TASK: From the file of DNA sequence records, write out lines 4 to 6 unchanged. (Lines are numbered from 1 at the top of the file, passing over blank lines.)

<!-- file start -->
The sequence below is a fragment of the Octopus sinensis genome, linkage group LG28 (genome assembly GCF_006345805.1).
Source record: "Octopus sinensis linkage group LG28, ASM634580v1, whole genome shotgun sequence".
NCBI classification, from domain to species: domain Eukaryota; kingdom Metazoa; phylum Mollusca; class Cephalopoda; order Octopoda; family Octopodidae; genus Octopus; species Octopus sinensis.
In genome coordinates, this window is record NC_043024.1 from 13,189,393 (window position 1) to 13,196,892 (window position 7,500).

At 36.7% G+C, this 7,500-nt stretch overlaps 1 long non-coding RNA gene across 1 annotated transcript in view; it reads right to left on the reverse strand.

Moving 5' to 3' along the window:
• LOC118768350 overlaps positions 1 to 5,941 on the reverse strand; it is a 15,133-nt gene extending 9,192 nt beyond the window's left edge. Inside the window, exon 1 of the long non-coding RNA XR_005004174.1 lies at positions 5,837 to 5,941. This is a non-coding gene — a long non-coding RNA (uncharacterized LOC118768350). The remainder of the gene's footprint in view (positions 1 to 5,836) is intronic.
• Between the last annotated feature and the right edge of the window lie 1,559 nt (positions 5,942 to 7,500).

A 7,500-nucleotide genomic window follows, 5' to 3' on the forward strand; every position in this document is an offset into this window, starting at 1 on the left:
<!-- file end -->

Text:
In genome coordinates, this window is record NC_043024.1 from 13,189,393 (window position 1) to 13,196,892 (window position 7,500).

At 36.7% G+C, this 7,500-nt stretch overlaps 1 long non-coding RNA gene across 1 annotated transcript in view; it reads right to left on the reverse strand.

Moving 5' to 3' along the window: